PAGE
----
Lu, H.-C., & Mackie, K. (2020). Review of the endocannabinoid system. Biological Psychiatry: Cognitive Neuroscience and Neuroimaging, 6(6). https://doi.org/10.1016/j.bpsc.2020.07.016
Richter, G., Hazzah, T., Hartsel, J. A., Eades, J., Hickory, B., & Makriyannis, A. (2021). Cannabis sativa: An overview. Nutraceuticals, 603–624. https://doi.org/10.1016/b978-0-12-821038-3.00038-0
Schilling, S., Melzer, R., & McCabe, P. F. (2020). Cannabis sativa. Current Biology, 30(1), R8–R9. https://doi.org/10.1016/j.cub.2019.10.039
Cannabis 101 for Nurses
Write a 1000-1500 word essay addressing each of the following points. Be sure to completely answer all the questions for each bullet point. There should be two main sections, one for each bullet below. Separate each section in your paper with a clear heading that allows your professor to know which bullet you are addressing in that section of your paper. Support your ideas with at least three (3) sources using citations in your essay. Make sure to cite using the APA writing style for the essay. The cover page and reference page in correct APA do not count towards the minimum word amount. Review the rubric criteria for this assignment.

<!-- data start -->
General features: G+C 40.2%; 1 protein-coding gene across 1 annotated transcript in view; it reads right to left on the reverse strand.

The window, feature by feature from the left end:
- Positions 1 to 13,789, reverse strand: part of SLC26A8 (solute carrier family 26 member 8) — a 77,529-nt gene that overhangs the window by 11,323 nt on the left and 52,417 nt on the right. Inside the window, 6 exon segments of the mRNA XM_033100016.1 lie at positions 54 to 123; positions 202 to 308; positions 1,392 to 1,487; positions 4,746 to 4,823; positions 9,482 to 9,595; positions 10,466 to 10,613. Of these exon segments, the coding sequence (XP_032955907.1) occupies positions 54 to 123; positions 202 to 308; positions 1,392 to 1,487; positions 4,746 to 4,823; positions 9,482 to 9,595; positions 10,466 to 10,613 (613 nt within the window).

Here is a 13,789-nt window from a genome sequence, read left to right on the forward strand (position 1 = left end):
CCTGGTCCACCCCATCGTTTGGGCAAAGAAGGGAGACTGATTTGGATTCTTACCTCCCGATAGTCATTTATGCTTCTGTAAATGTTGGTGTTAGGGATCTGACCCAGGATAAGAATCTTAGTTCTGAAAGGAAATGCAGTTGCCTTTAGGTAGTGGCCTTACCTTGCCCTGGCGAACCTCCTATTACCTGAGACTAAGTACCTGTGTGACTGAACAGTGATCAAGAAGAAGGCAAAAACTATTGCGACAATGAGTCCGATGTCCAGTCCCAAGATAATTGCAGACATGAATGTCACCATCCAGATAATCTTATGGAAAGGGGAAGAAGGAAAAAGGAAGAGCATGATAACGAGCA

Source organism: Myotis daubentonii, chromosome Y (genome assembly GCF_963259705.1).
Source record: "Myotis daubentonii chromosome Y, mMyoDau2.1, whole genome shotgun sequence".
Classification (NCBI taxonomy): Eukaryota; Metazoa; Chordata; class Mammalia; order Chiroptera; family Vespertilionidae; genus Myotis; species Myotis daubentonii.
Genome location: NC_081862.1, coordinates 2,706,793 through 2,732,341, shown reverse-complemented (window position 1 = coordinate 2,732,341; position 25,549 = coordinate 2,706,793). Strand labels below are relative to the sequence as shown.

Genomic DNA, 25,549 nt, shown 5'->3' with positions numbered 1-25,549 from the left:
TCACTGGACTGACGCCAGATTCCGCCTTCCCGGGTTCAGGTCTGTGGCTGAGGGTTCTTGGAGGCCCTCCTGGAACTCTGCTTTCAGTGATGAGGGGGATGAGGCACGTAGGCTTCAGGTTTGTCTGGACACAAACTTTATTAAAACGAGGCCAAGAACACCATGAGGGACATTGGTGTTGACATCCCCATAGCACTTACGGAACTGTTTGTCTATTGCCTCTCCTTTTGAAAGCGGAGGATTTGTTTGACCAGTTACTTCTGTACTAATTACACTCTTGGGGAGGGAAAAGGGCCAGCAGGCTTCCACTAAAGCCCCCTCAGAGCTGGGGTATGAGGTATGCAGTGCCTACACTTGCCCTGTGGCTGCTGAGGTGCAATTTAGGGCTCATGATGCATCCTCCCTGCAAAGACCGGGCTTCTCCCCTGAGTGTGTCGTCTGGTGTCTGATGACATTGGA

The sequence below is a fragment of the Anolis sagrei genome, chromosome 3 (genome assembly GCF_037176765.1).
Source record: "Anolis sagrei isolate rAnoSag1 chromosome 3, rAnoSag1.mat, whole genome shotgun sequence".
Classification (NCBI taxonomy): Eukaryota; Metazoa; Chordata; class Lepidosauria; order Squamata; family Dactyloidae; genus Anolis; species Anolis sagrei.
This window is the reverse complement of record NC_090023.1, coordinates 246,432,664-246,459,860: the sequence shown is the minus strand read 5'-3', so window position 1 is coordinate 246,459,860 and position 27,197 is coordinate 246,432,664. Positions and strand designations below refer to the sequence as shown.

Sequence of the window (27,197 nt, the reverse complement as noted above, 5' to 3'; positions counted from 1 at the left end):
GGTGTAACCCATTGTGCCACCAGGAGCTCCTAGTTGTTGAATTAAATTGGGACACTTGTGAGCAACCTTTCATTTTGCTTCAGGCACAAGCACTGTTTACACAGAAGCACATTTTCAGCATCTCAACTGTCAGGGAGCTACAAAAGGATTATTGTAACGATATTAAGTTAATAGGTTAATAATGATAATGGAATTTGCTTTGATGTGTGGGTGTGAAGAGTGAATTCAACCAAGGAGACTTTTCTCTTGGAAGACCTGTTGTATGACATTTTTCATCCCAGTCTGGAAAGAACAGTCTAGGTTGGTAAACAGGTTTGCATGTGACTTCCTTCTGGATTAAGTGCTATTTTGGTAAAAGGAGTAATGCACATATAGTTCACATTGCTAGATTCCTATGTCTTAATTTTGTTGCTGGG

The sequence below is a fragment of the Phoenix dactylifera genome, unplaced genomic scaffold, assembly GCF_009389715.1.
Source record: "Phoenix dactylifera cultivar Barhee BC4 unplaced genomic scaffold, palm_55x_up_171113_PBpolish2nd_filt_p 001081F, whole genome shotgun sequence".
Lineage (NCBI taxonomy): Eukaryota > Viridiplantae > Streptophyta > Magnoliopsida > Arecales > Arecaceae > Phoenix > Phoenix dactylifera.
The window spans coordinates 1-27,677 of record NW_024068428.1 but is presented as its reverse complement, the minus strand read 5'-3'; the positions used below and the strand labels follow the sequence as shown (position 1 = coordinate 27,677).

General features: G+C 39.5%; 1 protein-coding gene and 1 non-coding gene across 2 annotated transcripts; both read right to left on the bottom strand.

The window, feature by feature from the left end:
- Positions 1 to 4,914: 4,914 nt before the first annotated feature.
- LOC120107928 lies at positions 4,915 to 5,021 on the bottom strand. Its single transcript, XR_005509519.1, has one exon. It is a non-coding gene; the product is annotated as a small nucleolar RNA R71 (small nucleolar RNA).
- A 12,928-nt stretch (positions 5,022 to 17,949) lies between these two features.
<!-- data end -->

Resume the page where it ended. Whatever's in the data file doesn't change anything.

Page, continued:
Explain how cannabis works in the body by including information regarding the endocannabinoid system (ECS) and endocannabinoid deficiency syndrome.
Describe four different delivery routes patients may use cannabis, the onset of action for each, and one pro and one con of each route.
M5 Assignment UMBO – 1, 2, 4
M5 Assignment PLG – 2, 6
M5 Assignment CLO – 2, 5